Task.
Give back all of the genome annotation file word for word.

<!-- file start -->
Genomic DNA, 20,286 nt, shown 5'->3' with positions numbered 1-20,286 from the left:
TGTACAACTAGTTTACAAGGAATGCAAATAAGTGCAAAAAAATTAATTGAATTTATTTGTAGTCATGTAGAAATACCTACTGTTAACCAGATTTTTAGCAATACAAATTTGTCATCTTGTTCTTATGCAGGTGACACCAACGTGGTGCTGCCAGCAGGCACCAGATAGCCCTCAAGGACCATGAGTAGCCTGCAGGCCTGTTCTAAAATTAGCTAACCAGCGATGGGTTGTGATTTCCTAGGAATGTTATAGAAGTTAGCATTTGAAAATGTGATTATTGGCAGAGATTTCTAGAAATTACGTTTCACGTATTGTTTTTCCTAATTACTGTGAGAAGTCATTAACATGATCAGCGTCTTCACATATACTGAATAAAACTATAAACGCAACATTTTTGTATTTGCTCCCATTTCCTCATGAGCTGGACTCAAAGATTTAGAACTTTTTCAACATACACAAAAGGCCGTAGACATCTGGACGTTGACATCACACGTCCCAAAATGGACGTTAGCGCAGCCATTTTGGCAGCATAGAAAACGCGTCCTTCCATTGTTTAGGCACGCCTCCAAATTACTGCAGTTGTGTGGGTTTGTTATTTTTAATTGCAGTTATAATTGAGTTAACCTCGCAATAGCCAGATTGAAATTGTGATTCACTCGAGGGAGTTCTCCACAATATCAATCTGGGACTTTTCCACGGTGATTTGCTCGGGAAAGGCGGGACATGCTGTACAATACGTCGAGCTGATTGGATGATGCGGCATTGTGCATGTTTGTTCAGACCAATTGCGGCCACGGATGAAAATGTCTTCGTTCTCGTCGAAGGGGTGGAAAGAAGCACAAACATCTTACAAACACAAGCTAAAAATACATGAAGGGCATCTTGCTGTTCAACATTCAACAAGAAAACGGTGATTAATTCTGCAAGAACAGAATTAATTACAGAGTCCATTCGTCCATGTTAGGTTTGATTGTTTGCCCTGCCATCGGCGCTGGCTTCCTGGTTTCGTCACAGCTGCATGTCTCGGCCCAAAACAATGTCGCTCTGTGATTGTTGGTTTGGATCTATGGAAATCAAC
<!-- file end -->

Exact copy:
Genomic DNA, 20,286 nt, shown 5'->3' with positions numbered 1-20,286 from the left:
TGTACAACTAGTTTACAAGGAATGCAAATAAGTGCAAAAAAATTAATTGAATTTATTTGTAGTCATGTAGAAATACCTACTGTTAACCAGATTTTTAGCAATACAAATTTGTCATCTTGTTCTTATGCAGGTGACACCAACGTGGTGCTGCCAGCAGGCACCAGATAGCCCTCAAGGACCATGAGTAGCCTGCAGGCCTGTTCTAAAATTAGCTAACCAGCGATGGGTTGTGATTTCCTAGGAATGTTATAGAAGTTAGCATTTGAAAATGTGATTATTGGCAGAGATTTCTAGAAATTACGTTTCACGTATTGTTTTTCCTAATTACTGTGAGAAGTCATTAACATGATCAGCGTCTTCACATATACTGAATAAAACTATAAACGCAACATTTTTGTATTTGCTCCCATTTCCTCATGAGCTGGACTCAAAGATTTAGAACTTTTTCAACATACACAAAAGGCCGTAGACATCTGGACGTTGACATCACACGTCCCAAAATGGACGTTAGCGCAGCCATTTTGGCAGCATAGAAAACGCGTCCTTCCATTGTTTAGGCACGCCTCCAAATTACTGCAGTTGTGTGGGTTTGTTATTTTTAATTGCAGTTATAATTGAGTTAACCTCGCAATAGCCAGATTGAAATTGTGATTCACTCGAGGGAGTTCTCCACAATATCAATCTGGGACTTTTCCACGGTGATTTGCTCGGGAAAGGCGGGACATGCTGTACAATACGTCGAGCTGATTGGATGATGCGGCATTGTGCATGTTTGTTCAGACCAATTGCGGCCACGGATGAAAATGTCTTCGTTCTCGTCGAAGGGGTGGAAAGAAGCACAAACATCTTACAAACACAAGCTAAAAATACATGAAGGGCATCTTGCTGTTCAACATTCAACAAGAAAACGGTGATTAATTCTGCAAGAACAGAATTAATTACAGAGTCCATTCGTCCATGTTAGGTTTGATTGTTTGCCCTGCCATCGGCGCTGGCTTCCTGGTTTCGTCACAGCTGCATGTCTCGGCCCAAAACAATGTCGCTCTGTGATTGTTGGTTTGGATCTATGGAAATCAAC